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Good evening. If it's Monday it must be my turn to write an editor's column.

This column is a good opportunity to offer a little backyard, over-the-fence, neighborly conversation about our newspaper. We need to get to know each other better.After all, we ought to be almost like family to you. Our newspaper comes bouncing onto your porch or driveway every day (hopefully it doesn't come through a window, onto the roof or into a mud puddle). Then it gets hauled right into your home, into your living room, or kitchen or family room and maybe even (gulp) into your bathroom. So we really are quite intimate acquaintances.

We like the close relationship. We're glad you accept our writers, columnists and comic strips into your home each day. And we want you to get to know us even better. We want to be a friendly, interesting part of your evening experience.

Pardon me for getting a little personal, but the truth is we hope you'll want to snuggle up with us in front of the fireplace in the winter and take us out on the back patio in the summer.

We're trying hard to make our newspaper an enjoyable evening companion. We're trying to be "reader friendly" the latest catch phrase of the newspaper industry.

Maybe you've noticed some of our attempts to make the Deseret News quicker and easier to use. We're writing shorter stories, using more boxes and briefs to highlight important information, and making our layout simple and consistent so that similar stories are packaged together, and photos and stories match up.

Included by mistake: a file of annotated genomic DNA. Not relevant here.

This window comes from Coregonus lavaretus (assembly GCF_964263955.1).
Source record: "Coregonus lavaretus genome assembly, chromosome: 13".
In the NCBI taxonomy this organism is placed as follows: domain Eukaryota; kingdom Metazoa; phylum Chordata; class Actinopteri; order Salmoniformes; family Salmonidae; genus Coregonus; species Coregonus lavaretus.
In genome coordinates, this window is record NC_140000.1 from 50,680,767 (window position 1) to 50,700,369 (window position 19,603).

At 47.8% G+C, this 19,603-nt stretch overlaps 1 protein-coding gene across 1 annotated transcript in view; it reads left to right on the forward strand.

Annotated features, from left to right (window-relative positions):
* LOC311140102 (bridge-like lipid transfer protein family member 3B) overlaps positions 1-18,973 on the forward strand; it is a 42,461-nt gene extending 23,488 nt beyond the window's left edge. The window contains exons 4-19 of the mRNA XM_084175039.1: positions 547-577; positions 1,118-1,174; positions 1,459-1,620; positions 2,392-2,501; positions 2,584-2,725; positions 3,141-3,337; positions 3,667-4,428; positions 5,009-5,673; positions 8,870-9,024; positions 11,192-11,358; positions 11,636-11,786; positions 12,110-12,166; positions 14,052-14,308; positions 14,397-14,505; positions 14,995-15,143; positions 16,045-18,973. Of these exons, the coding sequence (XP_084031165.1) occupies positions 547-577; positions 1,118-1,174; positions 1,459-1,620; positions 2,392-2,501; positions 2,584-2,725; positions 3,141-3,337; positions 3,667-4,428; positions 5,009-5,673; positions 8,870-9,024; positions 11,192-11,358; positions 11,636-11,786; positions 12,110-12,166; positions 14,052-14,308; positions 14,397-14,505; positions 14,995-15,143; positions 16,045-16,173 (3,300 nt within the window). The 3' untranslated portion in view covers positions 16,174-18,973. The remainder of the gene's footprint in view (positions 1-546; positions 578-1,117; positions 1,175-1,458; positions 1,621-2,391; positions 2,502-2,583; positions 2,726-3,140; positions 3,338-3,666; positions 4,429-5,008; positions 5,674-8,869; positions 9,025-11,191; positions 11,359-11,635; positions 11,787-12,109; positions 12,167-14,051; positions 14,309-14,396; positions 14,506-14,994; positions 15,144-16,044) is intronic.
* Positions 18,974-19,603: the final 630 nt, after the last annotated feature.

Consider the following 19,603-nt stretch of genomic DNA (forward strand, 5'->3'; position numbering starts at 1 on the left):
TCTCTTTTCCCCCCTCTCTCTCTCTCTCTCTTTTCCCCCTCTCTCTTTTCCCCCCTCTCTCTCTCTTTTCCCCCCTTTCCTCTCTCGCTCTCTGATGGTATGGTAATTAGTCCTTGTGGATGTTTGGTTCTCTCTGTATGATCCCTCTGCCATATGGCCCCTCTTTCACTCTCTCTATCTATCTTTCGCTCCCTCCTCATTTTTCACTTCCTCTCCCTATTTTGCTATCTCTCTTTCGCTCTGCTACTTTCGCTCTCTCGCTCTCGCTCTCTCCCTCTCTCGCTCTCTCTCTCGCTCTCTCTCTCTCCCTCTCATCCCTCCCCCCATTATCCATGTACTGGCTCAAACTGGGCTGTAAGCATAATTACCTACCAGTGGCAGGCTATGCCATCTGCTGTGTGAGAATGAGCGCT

We'll be doing more and more of this. We realize newspaper readers are scanners. You don't want to read every word of every story. So you dart through the paper, looking at headlines for the nuggets you want to read more thoroughly.

We're working for more consistency. We want you to find the familiar features you like in the same place every day. And we'll try to label pages and packages so you can see at a glance whether you want to spend more time with them.

The news business is extremely competitive, and we know that if we don't adapt to busy, modern lifestyles we'll be left behind. But we hope you'll realize that your daily newspaper is still a tremendous bargain.

We offer, every day, a very large and interesting product far more than the brief headlines you get on TV or radio. Count 'em up and you'll see we have some 50 different columnists and specialists writing about everything imaginable chess, finance, advice to the lovelorn, autos, television, movies, literature, computers, politics, real estate, medicine, business, fashion, marriage, stocks, agriculture, the environment and everything else. Even in specific areas like business and sports, we have super-specialist experts who write about even more exclusive topics.

We offer so much more every day of the year than any television or radio newscast that we put 'em to shame. And sometimes that's part of our problem. We can actually be a little intimidating. We get fat and bulky, on Sundays often running 100 pages or more plus inserts and magazines.

But if you use the newspaper right, it can help you save money, be well-informed and cope with every facet of life. After all, life itself in these modern times is plenty complicated. And, boy, how fast everything changes. A good newspaper, with its wealth of information, can help you keep up with it all, help you make your way through the tricky spots.

So we hope you'll keep bringing our people into your home. We hope you'll continue to laugh with Abigail Van Buren and Miss Manners. We hope you'll keep up with politics with Bob Bernick, education with Twila Van Leer, business with Max Knudson, consumer issues with Carma Wadley, TV with Joe Walker, movies with Chris Hicks, the environment with Joe Bauman.

And the editors will see that these folks remain good guests as you sit down with them every day. We'll remind them what a good guest ought to be friendly, a good conversationalist, humorous, informative and sometimes provocative. But not offensive.